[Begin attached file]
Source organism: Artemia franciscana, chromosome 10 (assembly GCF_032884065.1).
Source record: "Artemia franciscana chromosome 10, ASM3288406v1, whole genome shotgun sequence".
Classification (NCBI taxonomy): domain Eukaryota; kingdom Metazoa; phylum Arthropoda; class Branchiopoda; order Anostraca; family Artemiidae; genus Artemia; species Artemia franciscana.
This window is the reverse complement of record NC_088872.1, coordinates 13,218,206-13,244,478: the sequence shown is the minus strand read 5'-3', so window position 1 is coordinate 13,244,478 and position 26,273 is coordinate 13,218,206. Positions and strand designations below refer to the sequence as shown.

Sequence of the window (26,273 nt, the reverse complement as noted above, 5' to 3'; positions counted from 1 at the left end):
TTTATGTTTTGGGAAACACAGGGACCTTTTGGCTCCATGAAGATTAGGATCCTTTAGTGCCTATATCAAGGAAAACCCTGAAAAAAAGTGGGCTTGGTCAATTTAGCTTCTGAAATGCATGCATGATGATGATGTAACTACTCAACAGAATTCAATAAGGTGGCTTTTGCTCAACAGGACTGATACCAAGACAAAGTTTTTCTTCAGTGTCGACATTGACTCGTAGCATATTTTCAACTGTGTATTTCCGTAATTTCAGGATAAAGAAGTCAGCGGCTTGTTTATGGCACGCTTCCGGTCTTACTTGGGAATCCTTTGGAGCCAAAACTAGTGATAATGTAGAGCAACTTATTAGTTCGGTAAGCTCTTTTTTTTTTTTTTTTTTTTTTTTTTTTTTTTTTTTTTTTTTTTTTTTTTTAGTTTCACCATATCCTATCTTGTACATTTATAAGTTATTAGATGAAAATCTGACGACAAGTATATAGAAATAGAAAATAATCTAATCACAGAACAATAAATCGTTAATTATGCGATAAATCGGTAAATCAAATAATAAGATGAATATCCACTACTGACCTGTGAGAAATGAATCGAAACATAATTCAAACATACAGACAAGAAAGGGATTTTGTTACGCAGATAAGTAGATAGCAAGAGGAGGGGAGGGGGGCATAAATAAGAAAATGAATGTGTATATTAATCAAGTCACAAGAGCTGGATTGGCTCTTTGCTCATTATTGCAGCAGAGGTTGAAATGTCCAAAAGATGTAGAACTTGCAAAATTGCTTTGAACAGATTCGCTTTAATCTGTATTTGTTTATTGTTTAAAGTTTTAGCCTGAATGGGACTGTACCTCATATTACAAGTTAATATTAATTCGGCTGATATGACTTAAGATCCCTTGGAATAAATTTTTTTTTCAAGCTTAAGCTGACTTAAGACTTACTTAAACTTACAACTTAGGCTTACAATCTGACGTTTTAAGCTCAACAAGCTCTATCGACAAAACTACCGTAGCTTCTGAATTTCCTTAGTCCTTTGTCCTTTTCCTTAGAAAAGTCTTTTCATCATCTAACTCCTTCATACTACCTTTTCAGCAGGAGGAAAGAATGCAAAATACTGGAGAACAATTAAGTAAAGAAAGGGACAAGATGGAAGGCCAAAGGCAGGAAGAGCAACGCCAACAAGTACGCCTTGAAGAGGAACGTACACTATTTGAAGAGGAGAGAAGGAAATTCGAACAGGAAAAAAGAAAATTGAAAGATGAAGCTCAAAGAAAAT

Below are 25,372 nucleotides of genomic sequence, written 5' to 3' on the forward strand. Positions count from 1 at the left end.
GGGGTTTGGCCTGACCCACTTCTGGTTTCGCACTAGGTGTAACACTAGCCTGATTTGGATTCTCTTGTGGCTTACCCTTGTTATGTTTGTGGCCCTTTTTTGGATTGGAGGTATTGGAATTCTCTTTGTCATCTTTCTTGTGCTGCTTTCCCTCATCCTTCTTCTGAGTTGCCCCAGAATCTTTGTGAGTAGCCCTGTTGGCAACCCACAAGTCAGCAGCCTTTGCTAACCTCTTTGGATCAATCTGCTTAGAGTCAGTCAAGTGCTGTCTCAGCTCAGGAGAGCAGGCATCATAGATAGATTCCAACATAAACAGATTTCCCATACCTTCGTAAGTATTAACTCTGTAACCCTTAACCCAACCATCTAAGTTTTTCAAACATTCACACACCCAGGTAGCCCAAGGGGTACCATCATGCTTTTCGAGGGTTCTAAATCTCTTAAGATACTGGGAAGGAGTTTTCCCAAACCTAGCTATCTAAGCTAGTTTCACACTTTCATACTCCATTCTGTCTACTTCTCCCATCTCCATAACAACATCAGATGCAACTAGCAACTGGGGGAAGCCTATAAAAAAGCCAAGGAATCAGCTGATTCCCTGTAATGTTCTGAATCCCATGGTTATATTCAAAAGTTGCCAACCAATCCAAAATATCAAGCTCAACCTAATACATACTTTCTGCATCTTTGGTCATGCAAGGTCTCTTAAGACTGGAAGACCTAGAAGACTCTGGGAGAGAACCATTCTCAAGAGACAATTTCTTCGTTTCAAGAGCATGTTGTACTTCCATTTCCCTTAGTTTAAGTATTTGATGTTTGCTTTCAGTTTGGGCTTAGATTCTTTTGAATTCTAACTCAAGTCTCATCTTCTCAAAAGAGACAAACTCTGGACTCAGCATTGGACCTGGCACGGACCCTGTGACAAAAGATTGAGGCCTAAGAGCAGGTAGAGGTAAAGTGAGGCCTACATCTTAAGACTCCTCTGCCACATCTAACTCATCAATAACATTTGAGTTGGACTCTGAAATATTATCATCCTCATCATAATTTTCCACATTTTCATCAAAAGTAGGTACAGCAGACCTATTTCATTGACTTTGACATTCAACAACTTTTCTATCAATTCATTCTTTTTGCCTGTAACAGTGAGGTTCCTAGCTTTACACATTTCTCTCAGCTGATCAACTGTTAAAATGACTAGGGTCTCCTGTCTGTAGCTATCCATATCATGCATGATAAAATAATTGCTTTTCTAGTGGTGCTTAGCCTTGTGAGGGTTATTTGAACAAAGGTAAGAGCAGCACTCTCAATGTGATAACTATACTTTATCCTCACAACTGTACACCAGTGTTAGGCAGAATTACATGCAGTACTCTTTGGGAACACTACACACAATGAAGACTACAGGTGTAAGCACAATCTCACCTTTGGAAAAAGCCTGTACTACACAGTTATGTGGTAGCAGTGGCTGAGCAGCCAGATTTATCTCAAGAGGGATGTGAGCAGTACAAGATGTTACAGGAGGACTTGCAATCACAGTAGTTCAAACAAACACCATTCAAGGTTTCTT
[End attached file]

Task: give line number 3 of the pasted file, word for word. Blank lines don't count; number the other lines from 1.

Classification (NCBI taxonomy): domain Eukaryota; kingdom Metazoa; phylum Arthropoda; class Branchiopoda; order Anostraca; family Artemiidae; genus Artemia; species Artemia franciscana.